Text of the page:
Alton Evening Telegraph from Alton, Illinois on September 7, 1963 · Page 2
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September 7, 1963

Alton Evening Telegraph from Alton, Illinois · Page 2

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Alton, Illinois
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Saturday, September 7, 1963
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Page 2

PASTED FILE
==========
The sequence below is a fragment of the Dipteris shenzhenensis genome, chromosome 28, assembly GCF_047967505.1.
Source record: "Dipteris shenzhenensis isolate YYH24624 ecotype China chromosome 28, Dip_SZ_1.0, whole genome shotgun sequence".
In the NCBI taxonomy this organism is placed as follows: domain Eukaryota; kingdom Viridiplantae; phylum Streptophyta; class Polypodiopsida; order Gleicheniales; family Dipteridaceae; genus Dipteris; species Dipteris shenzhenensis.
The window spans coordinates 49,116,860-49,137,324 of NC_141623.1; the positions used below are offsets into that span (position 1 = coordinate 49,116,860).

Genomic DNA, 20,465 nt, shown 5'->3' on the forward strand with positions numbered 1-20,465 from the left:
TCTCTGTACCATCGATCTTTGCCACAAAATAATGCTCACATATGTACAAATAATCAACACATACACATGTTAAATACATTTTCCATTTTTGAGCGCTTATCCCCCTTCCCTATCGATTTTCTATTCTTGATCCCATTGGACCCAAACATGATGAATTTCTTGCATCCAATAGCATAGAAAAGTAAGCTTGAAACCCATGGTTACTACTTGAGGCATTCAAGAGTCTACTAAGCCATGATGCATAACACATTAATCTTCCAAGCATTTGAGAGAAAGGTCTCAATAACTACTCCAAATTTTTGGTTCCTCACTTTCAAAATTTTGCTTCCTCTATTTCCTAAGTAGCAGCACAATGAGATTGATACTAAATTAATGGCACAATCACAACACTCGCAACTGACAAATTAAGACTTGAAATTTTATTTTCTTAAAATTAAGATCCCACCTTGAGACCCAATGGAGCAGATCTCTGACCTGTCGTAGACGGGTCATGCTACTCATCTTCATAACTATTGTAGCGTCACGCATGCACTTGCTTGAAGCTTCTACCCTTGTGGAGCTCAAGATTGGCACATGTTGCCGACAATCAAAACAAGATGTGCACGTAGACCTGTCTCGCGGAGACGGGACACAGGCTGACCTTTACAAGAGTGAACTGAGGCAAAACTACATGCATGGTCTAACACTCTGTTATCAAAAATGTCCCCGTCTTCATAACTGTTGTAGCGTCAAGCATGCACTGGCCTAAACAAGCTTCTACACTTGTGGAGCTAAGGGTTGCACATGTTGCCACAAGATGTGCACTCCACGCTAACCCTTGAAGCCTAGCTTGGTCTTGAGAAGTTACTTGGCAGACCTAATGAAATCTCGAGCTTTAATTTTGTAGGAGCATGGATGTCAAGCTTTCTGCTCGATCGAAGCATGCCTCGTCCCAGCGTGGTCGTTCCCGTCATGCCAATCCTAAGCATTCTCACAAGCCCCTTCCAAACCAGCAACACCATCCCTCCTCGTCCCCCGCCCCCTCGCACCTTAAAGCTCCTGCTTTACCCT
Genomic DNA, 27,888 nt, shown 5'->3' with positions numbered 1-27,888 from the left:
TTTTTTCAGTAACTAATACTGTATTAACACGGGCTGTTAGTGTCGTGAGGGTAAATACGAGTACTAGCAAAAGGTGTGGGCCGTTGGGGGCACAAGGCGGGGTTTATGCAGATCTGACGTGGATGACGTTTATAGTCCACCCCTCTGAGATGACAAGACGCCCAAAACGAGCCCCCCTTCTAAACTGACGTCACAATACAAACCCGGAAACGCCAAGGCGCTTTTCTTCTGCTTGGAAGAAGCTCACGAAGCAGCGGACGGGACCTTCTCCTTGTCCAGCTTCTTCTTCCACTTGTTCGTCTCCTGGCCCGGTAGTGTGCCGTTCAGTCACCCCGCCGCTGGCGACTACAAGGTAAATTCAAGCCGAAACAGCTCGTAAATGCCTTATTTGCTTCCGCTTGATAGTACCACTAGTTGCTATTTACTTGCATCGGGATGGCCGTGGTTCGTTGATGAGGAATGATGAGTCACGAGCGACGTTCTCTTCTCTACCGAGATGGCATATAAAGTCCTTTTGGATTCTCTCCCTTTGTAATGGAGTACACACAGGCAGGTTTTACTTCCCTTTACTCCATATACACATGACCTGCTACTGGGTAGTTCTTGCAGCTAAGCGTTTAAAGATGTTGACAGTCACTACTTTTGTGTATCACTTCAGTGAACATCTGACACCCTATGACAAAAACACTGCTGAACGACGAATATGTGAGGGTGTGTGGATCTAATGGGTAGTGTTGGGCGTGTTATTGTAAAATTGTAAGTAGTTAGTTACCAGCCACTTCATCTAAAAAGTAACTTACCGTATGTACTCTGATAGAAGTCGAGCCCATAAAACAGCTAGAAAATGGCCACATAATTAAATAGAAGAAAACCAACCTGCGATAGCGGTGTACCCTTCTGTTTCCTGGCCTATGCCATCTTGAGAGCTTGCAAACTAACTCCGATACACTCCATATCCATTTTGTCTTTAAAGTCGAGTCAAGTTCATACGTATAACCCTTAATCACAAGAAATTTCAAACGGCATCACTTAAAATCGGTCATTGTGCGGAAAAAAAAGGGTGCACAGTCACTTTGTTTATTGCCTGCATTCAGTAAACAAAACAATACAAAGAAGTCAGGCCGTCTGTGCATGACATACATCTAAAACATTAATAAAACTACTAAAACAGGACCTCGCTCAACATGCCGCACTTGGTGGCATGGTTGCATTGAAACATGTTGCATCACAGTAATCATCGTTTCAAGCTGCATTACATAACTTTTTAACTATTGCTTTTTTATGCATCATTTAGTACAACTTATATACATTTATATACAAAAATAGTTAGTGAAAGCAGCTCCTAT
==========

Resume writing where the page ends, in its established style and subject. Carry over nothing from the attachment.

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PAGE TWO ALTON EVENING TELEGRAPH Asks Citizens' Committee to Watch Sewer Bids Opening FAIR AND MILD Except for cloudiness and fog along the Pacific coast it will be mostly clear Saturday night through the Far West and the Rockies, from the Southwest to the southern and central Plains and along the north Atlantic coast, with partly coludy skies elsewhere. Light and spotty precipitation can be expected in the central Rockies and northern Plains, the western Tennessee valley and the lower Lakes. It will be cooler over the Rockies, cooler in the Midwest, warm in the South and warmer in the Ohio valley. (AP Wirephoto Map) Wood River Library Sets New Circulation Record WOOD RIVER — The public library reports a new record was established in circulation during the month of August with a total of 7,853. The previous high "'a: registered in March this year with 7,752. August circulation las year was 7.017. Miss Thelma Juhlin, librarian stated. Of the total 2,709 were adult fiction; 1,537 adult non-fiction; 3,571 juvenile; and 18 records. Edwardsville Reporting meeting of at the the Thursday library board, Miss Juhlin stated 179 books and magazines were circulated at the township hospital during the month also, to make a grand total of 8,022 publications in use. The purchase of 17 adult nonfiction; 25 adult fiction, and 22 children's books, was approved. August bills amounting to $2,552.35 were approved by the board and include payments of salaries, books, bindings, supplies, utilities, and maintenance; leaving a balance of $17,893.74 in the library treasury. 6 Treated at Twp. Hospital For Injuries WOOD RIVER — Six persons were treated at the Wood River Hospital Friday for ies. minor mjur- They were: Michael Anslyn, 13. son of Mr. and Mrs. Leon Anslyn, 417 George St., East Alton, for an injury to his left little finger incurred in a fall at home. Timothy Fee, 6, son of Mrs. Curtis Fee, 331 Church St., East Alton, for a possible head injury received when he fell from his bicycle. Gene Manley, 15, son of Mr. and Mrs. Homer Manley, 501 E. Sherman, Bethalto, for a possi ble fracture to his right arm incurred when he fell. Michael Gust, 2, daughter of Mr. and Mrs. Urban Gust, 303 Park Lane, for an injury to her left wrist. Delia Fisher, 36 of 315 E. Lorena, for an injury to her right ankle received when she struck it on a bed at home. Peggy Roberson, 13 daughter of Mr. and Mrs. Raymond Rober son, 577 Second St., for a shoulder injury incurred when she fell on steps at school. 5 Divorces Granted in Circuit Court EDWARDSVILLE. — Decrees . were filed in five uncontested di- : voroe cases heard Friday in .Circuit Court. Three of the divorces were granted on grounds of desertion: j Simetta Rose of East Alton, from Richard H. Rose, and the plaintiff's maiden name of Harp restored; James Greer Jr., from Bell Lee Greer; Otto Kayser, from Margaret Kayser, and the defendant's former name of Connour restored. Granted divorces on grounds oJ cruelty were: Juanita Wells of Fosterburg, from Howard L. Wells, with the mother awarded custody of four children; Margaret Strasen of Edwardsville, from Carl H. Strasen, and custody of four children given to the mother. Bethalto Woman Injured in Crash Elizabeth Bell, 25, of 217 Brown St., Bethalto, was treated for Jeft elbow injuries Friday evening at St. Joseph's hospital following an auto accident on College avenue. Alton police said the Bell car was traveling west on college, turning left on Johnson Street, when it collided with a car driven by William Conley, 66, of 1105 Putnam, Alton, at the intersection. The Cootey car wag traveling north on Johnson. Schedule Announced EDWARDSVILLE — Schedule for the Edwardsville YMCA for the week of Sept. 9 through Sept. 15 will be: Monday: nursery, 9:15 to 11:15 a.m.; and 1 classes, tap to 3 p.m.; and ballet, dancing 3:30 to 5:30 p.m.; Hi-Y and Tri-Hi-Y Clubs, 7:15 p.m. Tuesday: Senior "Y" trip to St. Louis Zoo and Planetarium, 8:30 a.m.; Girl Scout neighborhood meeting, 9:30 to 11:30 a.m.; tap and ballet classes, 3:30 to 5:30 p.m. Wednesday: nursery, 9:15 to 11:45 a.m. and 1 to 3 p.m. Thursday: open, no scheduling. Friday: nursery 9:15 to 11:45 a.m. and 1 to 3 p.m. Saturday: Open in the morning. John Paddock, new YMCA general secretary, has also announced the following activities to begin in October: art classes, Ian guage classes, judo, tumbling and basketball. Other program possibilities are driver training, Indian Guides. Couples Club, Little Theater, square dancing, stamp collecting club and a coin collecting club. Anyone interested in any of these activities should phone the YMCA office. Paddock also announced that he basketball court in the rear of he "Y" building is open to the public at all times and that weight ifting facilities may be used by 'Y" members. Weather Forecast Alton and vicinity — Generally fair tonight with low near SO. Mostly fair Sunday with not much change in temperature. High Sun day near SO. Car Runaway Initiated by Boy of One Alton police received reports of two run-a-way cars Friday— one initiated by a one-year-old|construction of the 4 - phased in- Mayor P. D. Day has asked a citizens' advisory committee to sit-in when bids are opened next Monday afternoon on fhr near $1 million southsicle interceptor system. The five members of the citizens' advisory group, all qualified engineers, were named a year ago last July by Mayor D;iy. with city council approval, to represent the public in connection with tho cntrimjpnng program for the bond issue sewer improvements. They wen: asked to review the recommendations of the city's consultant engineers on bids received from time to time for the various phases of the sewer work, and to make recommendations to the council on engineering aspects of bidding, contracts, and construction. As phrased by Acting City Manager Thomas F. Griffin at that time the purpose of the committee was "to inform and assure the public that the recommendations of the controlling engineers] are in fact the most advantageous to the city, and to reinforce the recommendations of the consultant engineers." Members of the advisory group on engineering are Ralph Wandling, George H. Shanahan, William Fabianic, J. K. Cushman, and 0. C. K. Hutchinson. Proposals to be Filed Proposals of contractors for NAACP VISITS ALTON boy, the other which across East Broadway. A garage owned by Harry Richey of 1215 Douglas St. was knocked off its foundation by a car owned by Billie Yenne of 1217 Douglas St. which rolled rolled terceptor project are to be filed with the city clerk by 2 p.m. Mon- backward from a day. They are then to be publicly opened and read in the city hall council chamber, said P u b 1 ic Works Director Paul A. Lenz. Then they will be referred to the T\vo leaders of the Alton chapter of the National Assn. for the Advancement of Colored People, center, are shown the workings of a linotype machine in the Telegraph composing room. The visit today was one of the contacts of area industries being made by the NAACP in its efforts to obtain better employment opportunities for Negroes. From the left are Paul S. Cousley, editor; Clarence Willis, and Clayton Williams, NAACP president and vice president respectively; and Ray Williams, linotype operator. engineering staff and the advis- driveway.jory group which will retire forj Judge Slates 2-Week Jury Trial Session A two - week jury trial period o open Oct. 14 in Alton City Court has been arranged by 'udge I. H. Streeper, it was announced today by Court Clerk 'elix T. Boschert. The period of jury trials will start just three weeks after a two- week non-jury trial period set to begin next Monday. No setting yet has been made for jury trials, the first since last June, said Boschert. A venire of 50 was drawn Thursday by Judge Streeper and Clerk Bosehert • before the jury commission at Edsvardsville. The early listing of prospective jurors for the October trials will give due time for veniremen to be summoned. The October jury trials, Bosch ert noted, will occupy city court until a week prior to a November session here of United States District Court. About 60 suits, comprising both civil and cbancer cases, has been placed on the calender for the non - jury trial period to open next Monday. Shipman PTA Meeting Set Tuesday Nig/it SHIPMAN — The first meet ing of the Shipman PTA for the year will be held Tuesday at 7:4f p.m. in the gym. The theme fo the year ib "Strengthening Hu man Values Through Shared Re sponsibility." Parents of the kindergarten anc first grade pupils will be intro duced. Joseph Groom, Unit 9 elo mentary supervisor, will attend duced. substation about 6 p.m. 2 Area Girls Win Awards at Nursing School Two area girls were presented awards at the Missouri Baptist Hospital School of Nursing graduation exercises Friday evening at Third Baptist Church in St. ,ouis. Miss Sharon Kay Curtis was lonored as "Frreshman Nurse of he Year," and presented the op hospital scholarship of $100. Sharon was chosen as one of he two student nurses who rep- •esented the nursing school at he annual national nurses contention in Atlantic City, N. J., his summer. The daughter of Mrs. Laura Wae Curtis, 444 Penning Ave., and the late Malcolm Curtis, Sharon was a 1962 graduate of the Cast Alton-Wood River Commu- lity High School. The other honoree was Miss Judith La.sseter of Bethalto who After Church—Be Our Gueit • FKISE t!OFFIS£ and DON UTS Sunday Morning ZIKE PHARMACY 627 E. Airline Drive KOSEWOOP HEIGHTS DM < Police report that Yenne's son, William had been playing in the car and may have moved the gear selector out of the "park" position. The youngster was still in the car when it hit the garage about 6:30 p.m. but no Injuries were reported. William L. Brooks, 68, of 1016 College Ave. told police his brakes failed as he was pulling into the parking lot of Murles Bait Shop at 2820 E. Broadway and (he car rolled across the street, the Union striking the gate of Electric -Brookside from contractors when proposals on the interceptors were first sub- nitted last June 24. Both were •ejected as "too high". The lowest was said to have been 57 percent over the engineers' estimated cost of the project. In shaping specifications for the second bid call, the consultant en- ;ineers made changes expected o make the project more invit- ng to contractors. The project was broken up in:o four divisions, so that contrac- ors may bid on any one or all :he sections of the work and so hat more smaller contractors ban before should be interested. Some revisions also were made cost. The changes have apparent- y paid off by making the job more attractive to contractors. Ten prime contractors have taken out copies of plans and specifi- vas presented an he junior class. award from Loses $500 Cash- Hole in Pocket George Yost, 40, Walcott Street, in Wood River lost $500 through a hole in his pants pockets Friday evening. Yost told police he lost the money somewhere on Ferguson Avenue while on his way to the East Alton Bank. He said the-money was in $20 dollar bills with a band around them. He retraced his steps along but could find no sign of the money. HAPER'S 24-HOUR TOWING SERVICE checking of the extensions with j computing machines. A report on the bidding will be prepared, with recommendations as to award of a contract, for submission to the city council at Ducked Wrong Way The First Spitball Victim its first September meeting next ua ity. Wednesday night. By taking the bids on Monday, 2-day period was provided for study and analysis of the proposals before the council meeting. Bids to be taken Monday will be the second set invited. Patricia Atkins, 8, a fourth grade student at St. Patrick's School Friday became the school years first reported spitball cas- Only Only 2 Bids two bids were received She ducked the wrong way, trying to avoid one, and caught the missile in the left ear while on the school playground, her moth er said. Daughter of Mr. and Mrs. John Atkins, 719 Royal St., she was treated at St. Joseph's Hospital where the spitball was removed from the ear canal. Two - year - old Kathryn Dorsey also had trouble. She got a button lodged in her nostril Friday. Her mother, Mrs. Annie Rodgers, of 46 Sullivan Dr. said she first noticed something wrong when Kathryn started sniffing about 9:30 p.m. Friday. She said she then discovered the button. The tot was successfully treated at St. Joseph's Hospital. Admits Burglary at Auto Parts Firm n the method of estimating the j WQOD RiyER _ TwQ men and a 15 - year - old boy signed statements Friday afternoon admitting to burglarizing Happy Auto Parts on St. Louis Road. The trio cations so as to fjgure on the proj-1 com - essed to a burglary that had ect, whereas only seven prime, ^ been reported§ a/ter they were contractors took out plans last; d Qn suspicion and ques _ June. Prime contractors, it has jeen explained, are those equipped to take on any of all divisions of the interceptor area firms that have taken plans |* nclude Hellrung Construction Co. " and Grabbe Construction Co. of Alton and Joseph P. Keely firm of E. St. Louis. Two firms that bid last June nave not taken out plans under the second call. Includes Alain Line The southside interceptor system includes the main interceptor line along the riverfront from I tioned by police. The two men arrested for the were Edward Radford, W. Lorena, Wood River, and Vernell Nolan, 21, 203 Del- mai\ Hartford. Radford is in jail in Wood River, and Nolan was released on $1,500 bond. The 15 -.year - old was turned over to the custody of his mother. William Street to the pumping station ut the sewage disposal plant site; also the so - called Shields valley open channel improvement, Shields valley interceptor, and the Cherry - Monument interceptor. The project is to be financed in large part by a federal grant of $250,000. Plans for the interceptor system were made by Sheppard, Morgan & Schwaab of Alton and Crawford, Murphy, & Tilly of Springfield, the city's consultant engineers on the bond issue sewer projects. Both firms are to participate with Alton public works engineering staff in analyzing the bids. The southside interceptor is one of two interceptor lines required to end Alton's part in river pollution from the dumping of raw sewage. The other is the eastside interceptor still in the planning stage. 8 IF VOU HAVE TROUBLE OUT OF TOWN CALL 6J8-463-8U88 601 Pearl St., Alton, III. Flattop Haircut Helps Boy Hit by Fire Splash 8-Month Fire Loss $90,108, Chief Reports Fire losses in Alton for the first eight months of this year total $90,108.25 as contrasted with $168.640 for the same period last year. The figures were released in a report from Fire Chief Warren Grable to Mayor P. W. Day Friday. Though losses are less the report noted that a total of 432 alarms have been answered thus far this year as compared to 358 through August of last year. This year's eight month losses are the second lowest in the past| five years. In the first months of 1961 losses $67,960 were reported but each of the other five years' losses have been over $100,000 and in 1959 totaled $206,000 by this time of year. A total of 57 runs were made by firemen during August. Fined $30 After Auto Accident An Alton man was fined $30 in Alton police magistrate court this morning on traffic violation and intoxication charges after his car struck a utility pole Friday. Police said the man, William H. Skelton, 43, of 346 Dooley Dr., was driving west on Elm street when his car ran off the road and over a curb, striking the pole, as he rounded a corner. A fresh flattop haircut Edmund Kelly, 5, from saved being more seriously burned Friday when flaming gasoline splashed on his left ear and singed his hair. Son of Mr. and Mrs. Charles Kelly, 614 Alby St., he suffered first and second degree burns to his ear when some gasoline caught fire in a jar his father was holding and splashed as he threw the jar away. Kelly was using the gas to prime the carburetor of a car he bought Friday. The gas caught fire when the car backfired. Edmund was taken to Alton Memorial Hospital about 10:30 p.m. Friday when his ear started to swell, his mother said. A doc tor there reported that Edmund's short hair saved him from being more seriously burned, she said. Animal Show Set at Monti Shopping Center GODFREY — The World- Wide Jungle Wonders, a touring animal show, will be at the Monticello Plaza Shopping Center all next week, Monday through Sat urday, it was announced today by Robert Sparlin and Felix Gotsa, of the Shopping Center Assn. Two features of the show will be a wrestling bear and t h e smallest and youngest elephant on tour. Several other animals acts will be featured in the show it was announced. Also featured will be rides for children in elephant drawn wag ons. ON YOUR AUTOMOBILE INSURANCE More Protection — Lower Cost No Membership Fee MILLERS' MUTUAL Of ILLINOIS INSURANCE AUTO • HOMf •USINiSf Gene Davenport Office HO 5-5551 After & p.m. 465-3711 ADULT EDUCATION Alton Senior High School 2200 College Avenue Registration at F. W. OLIN VOCATIONAL BUILDING SEPTEMBER 9-10-11 -12 8:30 a.m. to 4:00 p.m. 7:00 p.m. to 10:00 p.m. Education Means Advancement! Earn your high school diplomas by attending evening classes. Over 70 classes to choose from. Courses offered in (be following areas; Trade — Non-Trade — Business Education Homemaking — Academic — Hobbies Fees Must Be Paid fie/ore Admittance To Class, For further information inquire at the F. W. Olin Vocational Building or Phone HO 2-0093 or HO 6-1755 Mrs. Hodge Challenges Tax Claim WASHINGTON (API—Mrs. Orville E. Hodge has challenged the government's claim that she and her husband, the former Illinois auditor imprisoned for embezzling state funds, owe $2,753,448 in back income taxes and penalties. In a petition filed with the U.S. Tax Court. Mrs. Hodge contends she is not liable for any taxes due in connection with joint returns she said Hodge prepared and filed in 1953, 1954 and 1955. Mrs. Hodge, who is separated from her husband and lives in Ft. Lauderdale. Fla.. said having the SATURDAY, SEPTEMBER 1, 1963 . —• — Patrolman Resigns at East Alton EAST ALTON - Police Chief Harold Riggins has announced that Patrolman Melvin Lamble has resigned from the East Alton Police Department. Lamble, who has been a patrolman since June 13, told Riggins he was resigning in order to continue his education. Weekly Book Review from City Library taxes and penalties assessed against her is "unwarranted, unjustified, arbitraiy, illegal ani capricious." The government contends Hodge owes additional taxes and penal- By DAVID EARL HOLT Librarian "'Hie Creative Woman," by Dorothy Goldberg The author is Iniquely suited to write on the subject of women and creativity, since she has had a successful career herself as an artist, as well as a well rounded life wifo and mother. She is interested in how you, the house- d wife ("Don't call me a housewife! I'm not the wife of a house, I'm a homemaker!"), can gain a more rewarding life, both in your ties because he diverted $1,397.425 in state funds to his use during home and in your relations with other people. Menard State Prison, was an of-, . ten-mentioned possib'ilitv as (he Ma'-y of Labor and one of our new- Republican candidate for Rover-if Supmno Court Justus ad.... . , , i dresses hcrse f to all women: the nor until he was arrested and a .__ charged with embezzlement of^J 4 . A nf ^ m . c hl state funds. He was convicted in 1956 of stealing $600,000. Estimates of the state's loss ran as high as $1.5 million. Since his release from prison Hodge has lived in Granite City where he works as a clerk in a hardware store operated by his sister. He had stayed 6'i years in prison before Gov. Otto Kernel- ordered his release bcause of ill health. The government contends Mrs. Hodge is liable for the taxes and penalties because her name is on the joint tax returns filed by Hodge. She contends she took no part in preparing the returns. In the petition, Mrs. Hodge also said that she never diverted to her own use state of Illinois warrants and state bank trust funds and therefore should not be assessed conj slant round of diapers, bottles land nursery tears; the wife of a busy man, left to her own devices now that her children have grown and left home: the older woman, past middle age, who still iongs to take part in the world's work. She discusses with candor and sympathy the demands on your time, love and loyalties — and how you can meet them without j slighting anyone too much, in- I eluding yourself. As an antidote jfor this near desperation of being too busy, or not busy enough, she otters this solution: to use the natural instincts you have to "create," rather than destroy: to "create" harmony in a house where there might be chaos; to "create" beauty in a painting or poem, even if the attempt seems rudimentary; to tax fraud penalties. New Troop Formed For Carrollton Girls CARROLLTON — Miss "create" a happier climate and environment outside the home by volunteering your services to the community. Mrs. Goldberg likens your problems with those of the creative artist, who understands what it j means to struggle and fail, to try Karen 1 again and again until he has Roth was elected president of the;found his "authentic signature." new Junior Catholic Daughter; Reading this book, you will find Troop 5 at an organization meet-]in it something you can grasp ing Thursday evening at the homeland hold on to, for it is an earnest of Mrs. Bessie Schnelten. Other land personal piece of writing. officers elected were Miss Marilyn Godar, vice - president; Miss Lois Schnelten, secretary; Miss Carolyn Carmody, treasurer; and Miss Tonya Pranger, reporter. The counsellor is Mrs. Edward Grueter and her assistants are Mrs. Joseph Pranger Jr., Mrs. Joseph Carmody and Mrs. Robert Roth. Members of the new troop are Judy Roth, Tonya Pranger, Mary Alice Grueter, Karen Roth, Carolyn Carmody, Kay Siemer, Mary Alice Hansen, Marilyn Godar and Lois Schnelten. Through its pages shines the author's own example as a woman who has not stopped growing, learning, and questioning, who has managed to fulfill a demanding role as a mother, as the wife of a prominent man and as a leader in community service. "The Creative Woman," invites you, who may be at a temporary pause or stand - still, to look two ways: outward to the world of action and process, and inward to the world of woman's own deep concern and wonder. Highly recommended. BACK-TO-SCHOOL SPECIAL! Monday, Tuesday, Wednesday SEPTEMBER 9-10-11 ANY 5 GARMENTS CLEANED and PRESSED Suedes and Formats Not Included 3.98 TWO CONVENIENT LOCATIONS: MONTICELLO PLAZA GODFREY, ILLINOIS EASTGATE PLAZA EAST ALTON, ILLINOIS COMPLETE EXPERT ALTERATIONS